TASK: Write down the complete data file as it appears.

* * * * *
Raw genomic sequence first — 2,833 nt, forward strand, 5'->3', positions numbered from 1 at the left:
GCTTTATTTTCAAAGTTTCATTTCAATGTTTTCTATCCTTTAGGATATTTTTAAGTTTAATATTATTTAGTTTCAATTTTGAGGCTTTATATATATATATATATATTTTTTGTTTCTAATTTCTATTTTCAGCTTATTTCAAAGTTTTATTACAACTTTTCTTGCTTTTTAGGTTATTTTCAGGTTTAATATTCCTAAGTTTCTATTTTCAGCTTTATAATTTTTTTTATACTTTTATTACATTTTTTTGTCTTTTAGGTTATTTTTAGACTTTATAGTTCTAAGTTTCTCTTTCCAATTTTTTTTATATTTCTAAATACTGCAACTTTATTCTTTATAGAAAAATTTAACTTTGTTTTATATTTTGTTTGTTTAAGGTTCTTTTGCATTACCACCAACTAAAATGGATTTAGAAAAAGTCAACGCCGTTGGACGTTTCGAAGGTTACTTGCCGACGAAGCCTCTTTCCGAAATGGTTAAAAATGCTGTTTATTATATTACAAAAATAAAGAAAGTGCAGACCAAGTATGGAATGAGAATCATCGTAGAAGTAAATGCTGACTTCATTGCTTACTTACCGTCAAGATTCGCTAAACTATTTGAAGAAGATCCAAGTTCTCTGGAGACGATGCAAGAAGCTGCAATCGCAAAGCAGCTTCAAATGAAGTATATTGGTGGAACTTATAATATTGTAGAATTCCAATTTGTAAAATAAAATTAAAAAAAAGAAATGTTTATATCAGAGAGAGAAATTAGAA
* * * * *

Raw genomic sequence first — 2,833 nt, forward strand, 5'->3', positions numbered from 1 at the left:
GCTTTATTTTCAAAGTTTCATTTCAATGTTTTCTATCCTTTAGGATATTTTTAAGTTTAATATTATTTAGTTTCAATTTTGAGGCTTTATATATATATATATATATTTTTTGTTTCTAATTTCTATTTTCAGCTTATTTCAAAGTTTTATTACAACTTTTCTTGCTTTTTAGGTTATTTTCAGGTTTAATATTCCTAAGTTTCTATTTTCAGCTTTATAATTTTTTTTATACTTTTATTACATTTTTTTGTCTTTTAGGTTATTTTTAGACTTTATAGTTCTAAGTTTCTCTTTCCAATTTTTTTTATATTTCTAAATACTGCAACTTTATTCTTTATAGAAAAATTTAACTTTGTTTTATATTTTGTTTGTTTAAGGTTCTTTTGCATTACCACCAACTAAAATGGATTTAGAAAAAGTCAACGCCGTTGGACGTTTCGAAGGTTACTTGCCGACGAAGCCTCTTTCCGAAATGGTTAAAAATGCTGTTTATTATATTACAAAAATAAAGAAAGTGCAGACCAAGTATGGAATGAGAATCATCGTAGAAGTAAATGCTGACTTCATTGCTTACTTACCGTCAAGATTCGCTAAACTATTTGAAGAAGATCCAAGTTCTCTGGAGACGATGCAAGAAGCTGCAATCGCAAAGCAGCTTCAAATGAAGTATATTGGTGGAACTTATAATATTGTAGAATTCCAATTTGTAAAATAAAATTAAAAAAAAGAAATGTTTATATCAGAGAGAGAAATTAGAA